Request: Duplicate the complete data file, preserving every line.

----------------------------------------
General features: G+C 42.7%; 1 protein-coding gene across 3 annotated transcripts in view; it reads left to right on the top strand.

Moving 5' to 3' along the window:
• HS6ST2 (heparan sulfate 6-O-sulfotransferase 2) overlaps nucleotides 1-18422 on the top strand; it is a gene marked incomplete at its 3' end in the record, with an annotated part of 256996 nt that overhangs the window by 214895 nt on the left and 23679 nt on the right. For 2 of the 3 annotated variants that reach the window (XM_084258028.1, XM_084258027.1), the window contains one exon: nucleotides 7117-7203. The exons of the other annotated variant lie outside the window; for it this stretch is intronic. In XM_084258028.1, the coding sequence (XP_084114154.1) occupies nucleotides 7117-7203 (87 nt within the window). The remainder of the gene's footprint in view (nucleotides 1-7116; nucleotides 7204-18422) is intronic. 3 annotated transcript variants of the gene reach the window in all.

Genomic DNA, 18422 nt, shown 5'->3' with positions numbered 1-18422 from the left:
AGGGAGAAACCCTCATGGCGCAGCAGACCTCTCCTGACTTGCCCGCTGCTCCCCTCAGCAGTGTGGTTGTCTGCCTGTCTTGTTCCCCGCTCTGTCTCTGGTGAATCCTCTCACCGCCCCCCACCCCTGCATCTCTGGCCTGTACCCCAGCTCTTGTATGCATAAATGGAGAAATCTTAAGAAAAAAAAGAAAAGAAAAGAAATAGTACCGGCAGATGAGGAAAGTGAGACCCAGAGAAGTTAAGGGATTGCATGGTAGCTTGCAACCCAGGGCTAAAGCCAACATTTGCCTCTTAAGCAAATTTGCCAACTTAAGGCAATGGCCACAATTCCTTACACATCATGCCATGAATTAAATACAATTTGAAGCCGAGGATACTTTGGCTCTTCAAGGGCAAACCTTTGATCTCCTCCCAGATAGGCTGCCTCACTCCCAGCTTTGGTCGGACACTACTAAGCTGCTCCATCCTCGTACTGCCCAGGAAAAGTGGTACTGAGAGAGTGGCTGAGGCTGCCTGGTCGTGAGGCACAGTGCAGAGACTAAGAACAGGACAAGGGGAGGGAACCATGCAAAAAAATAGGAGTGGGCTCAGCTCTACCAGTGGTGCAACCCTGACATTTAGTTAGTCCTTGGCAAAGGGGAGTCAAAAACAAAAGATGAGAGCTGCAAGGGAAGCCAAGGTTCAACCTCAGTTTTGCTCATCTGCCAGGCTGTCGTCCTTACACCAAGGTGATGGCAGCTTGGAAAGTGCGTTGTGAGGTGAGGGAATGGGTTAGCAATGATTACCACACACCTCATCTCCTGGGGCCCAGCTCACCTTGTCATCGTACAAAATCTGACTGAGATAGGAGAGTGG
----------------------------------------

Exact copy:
General features: G+C 42.7%; 1 protein-coding gene across 3 annotated transcripts in view; it reads left to right on the top strand.

Moving 5' to 3' along the window:
• HS6ST2 (heparan sulfate 6-O-sulfotransferase 2) overlaps nucleotides 1-18422 on the top strand; it is a gene marked incomplete at its 3' end in the record, with an annotated part of 256996 nt that overhangs the window by 214895 nt on the left and 23679 nt on the right. For 2 of the 3 annotated variants that reach the window (XM_084258028.1, XM_084258027.1), the window contains one exon: nucleotides 7117-7203. The exons of the other annotated variant lie outside the window; for it this stretch is intronic. In XM_084258028.1, the coding sequence (XP_084114154.1) occupies nucleotides 7117-7203 (87 nt within the window). The remainder of the gene's footprint in view (nucleotides 1-7116; nucleotides 7204-18422) is intronic. 3 annotated transcript variants of the gene reach the window in all.

Genomic DNA, 18422 nt, shown 5'->3' with positions numbered 1-18422 from the left:
AGGGAGAAACCCTCATGGCGCAGCAGACCTCTCCTGACTTGCCCGCTGCTCCCCTCAGCAGTGTGGTTGTCTGCCTGTCTTGTTCCCCGCTCTGTCTCTGGTGAATCCTCTCACCGCCCCCCACCCCTGCATCTCTGGCCTGTACCCCAGCTCTTGTATGCATAAATGGAGAAATCTTAAGAAAAAAAAGAAAAGAAAAGAAATAGTACCGGCAGATGAGGAAAGTGAGACCCAGAGAAGTTAAGGGATTGCATGGTAGCTTGCAACCCAGGGCTAAAGCCAACATTTGCCTCTTAAGCAAATTTGCCAACTTAAGGCAATGGCCACAATTCCTTACACATCATGCCATGAATTAAATACAATTTGAAGCCGAGGATACTTTGGCTCTTCAAGGGCAAACCTTTGATCTCCTCCCAGATAGGCTGCCTCACTCCCAGCTTTGGTCGGACACTACTAAGCTGCTCCATCCTCGTACTGCCCAGGAAAAGTGGTACTGAGAGAGTGGCTGAGGCTGCCTGGTCGTGAGGCACAGTGCAGAGACTAAGAACAGGACAAGGGGAGGGAACCATGCAAAAAAATAGGAGTGGGCTCAGCTCTACCAGTGGTGCAACCCTGACATTTAGTTAGTCCTTGGCAAAGGGGAGTCAAAAACAAAAGATGAGAGCTGCAAGGGAAGCCAAGGTTCAACCTCAGTTTTGCTCATCTGCCAGGCTGTCGTCCTTACACCAAGGTGATGGCAGCTTGGAAAGTGCGTTGTGAGGTGAGGGAATGGGTTAGCAATGATTACCACACACCTCATCTCCTGGGGCCCAGCTCACCTTGTCATCGTACAAAATCTGACTGAGATAGGAGAGTGG